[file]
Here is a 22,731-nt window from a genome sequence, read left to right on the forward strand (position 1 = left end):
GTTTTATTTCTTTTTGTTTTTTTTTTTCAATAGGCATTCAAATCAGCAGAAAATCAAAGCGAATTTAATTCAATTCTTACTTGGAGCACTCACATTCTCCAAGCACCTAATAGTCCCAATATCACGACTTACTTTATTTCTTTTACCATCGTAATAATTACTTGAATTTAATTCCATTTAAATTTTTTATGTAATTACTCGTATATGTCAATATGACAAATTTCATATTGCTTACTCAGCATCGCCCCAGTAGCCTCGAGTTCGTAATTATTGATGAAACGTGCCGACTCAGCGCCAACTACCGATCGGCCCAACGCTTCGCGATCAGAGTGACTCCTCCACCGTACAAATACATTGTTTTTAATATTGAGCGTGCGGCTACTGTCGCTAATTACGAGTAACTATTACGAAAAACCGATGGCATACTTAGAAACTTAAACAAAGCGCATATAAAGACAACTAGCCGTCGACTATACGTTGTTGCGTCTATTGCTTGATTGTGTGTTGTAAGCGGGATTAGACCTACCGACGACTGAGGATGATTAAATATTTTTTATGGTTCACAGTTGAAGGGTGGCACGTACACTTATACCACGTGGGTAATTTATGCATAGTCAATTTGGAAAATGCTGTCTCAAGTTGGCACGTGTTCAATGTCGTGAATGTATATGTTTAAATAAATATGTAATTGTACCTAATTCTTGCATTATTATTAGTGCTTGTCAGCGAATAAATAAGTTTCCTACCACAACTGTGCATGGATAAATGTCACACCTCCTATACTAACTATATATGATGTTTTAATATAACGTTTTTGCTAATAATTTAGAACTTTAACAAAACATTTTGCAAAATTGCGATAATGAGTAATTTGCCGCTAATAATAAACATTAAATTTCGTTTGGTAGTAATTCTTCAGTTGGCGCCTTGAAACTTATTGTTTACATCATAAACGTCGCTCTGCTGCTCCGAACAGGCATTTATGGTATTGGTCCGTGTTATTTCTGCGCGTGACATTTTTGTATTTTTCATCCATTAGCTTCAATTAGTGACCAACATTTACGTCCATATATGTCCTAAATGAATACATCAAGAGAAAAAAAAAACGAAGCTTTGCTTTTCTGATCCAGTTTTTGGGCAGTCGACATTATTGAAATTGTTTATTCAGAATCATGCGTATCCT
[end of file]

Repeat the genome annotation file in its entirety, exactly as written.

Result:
Here is a 22,731-nt window from a genome sequence, read left to right on the forward strand (position 1 = left end):
GTTTTATTTCTTTTTGTTTTTTTTTTTCAATAGGCATTCAAATCAGCAGAAAATCAAAGCGAATTTAATTCAATTCTTACTTGGAGCACTCACATTCTCCAAGCACCTAATAGTCCCAATATCACGACTTACTTTATTTCTTTTACCATCGTAATAATTACTTGAATTTAATTCCATTTAAATTTTTTATGTAATTACTCGTATATGTCAATATGACAAATTTCATATTGCTTACTCAGCATCGCCCCAGTAGCCTCGAGTTCGTAATTATTGATGAAACGTGCCGACTCAGCGCCAACTACCGATCGGCCCAACGCTTCGCGATCAGAGTGACTCCTCCACCGTACAAATACATTGTTTTTAATATTGAGCGTGCGGCTACTGTCGCTAATTACGAGTAACTATTACGAAAAACCGATGGCATACTTAGAAACTTAAACAAAGCGCATATAAAGACAACTAGCCGTCGACTATACGTTGTTGCGTCTATTGCTTGATTGTGTGTTGTAAGCGGGATTAGACCTACCGACGACTGAGGATGATTAAATATTTTTTATGGTTCACAGTTGAAGGGTGGCACGTACACTTATACCACGTGGGTAATTTATGCATAGTCAATTTGGAAAATGCTGTCTCAAGTTGGCACGTGTTCAATGTCGTGAATGTATATGTTTAAATAAATATGTAATTGTACCTAATTCTTGCATTATTATTAGTGCTTGTCAGCGAATAAATAAGTTTCCTACCACAACTGTGCATGGATAAATGTCACACCTCCTATACTAACTATATATGATGTTTTAATATAACGTTTTTGCTAATAATTTAGAACTTTAACAAAACATTTTGCAAAATTGCGATAATGAGTAATTTGCCGCTAATAATAAACATTAAATTTCGTTTGGTAGTAATTCTTCAGTTGGCGCCTTGAAACTTATTGTTTACATCATAAACGTCGCTCTGCTGCTCCGAACAGGCATTTATGGTATTGGTCCGTGTTATTTCTGCGCGTGACATTTTTGTATTTTTCATCCATTAGCTTCAATTAGTGACCAACATTTACGTCCATATATGTCCTAAATGAATACATCAAGAGAAAAAAAAAACGAAGCTTTGCTTTTCTGATCCAGTTTTTGGGCAGTCGACATTATTGAAATTGTTTATTCAGAATCATGCGTATCCT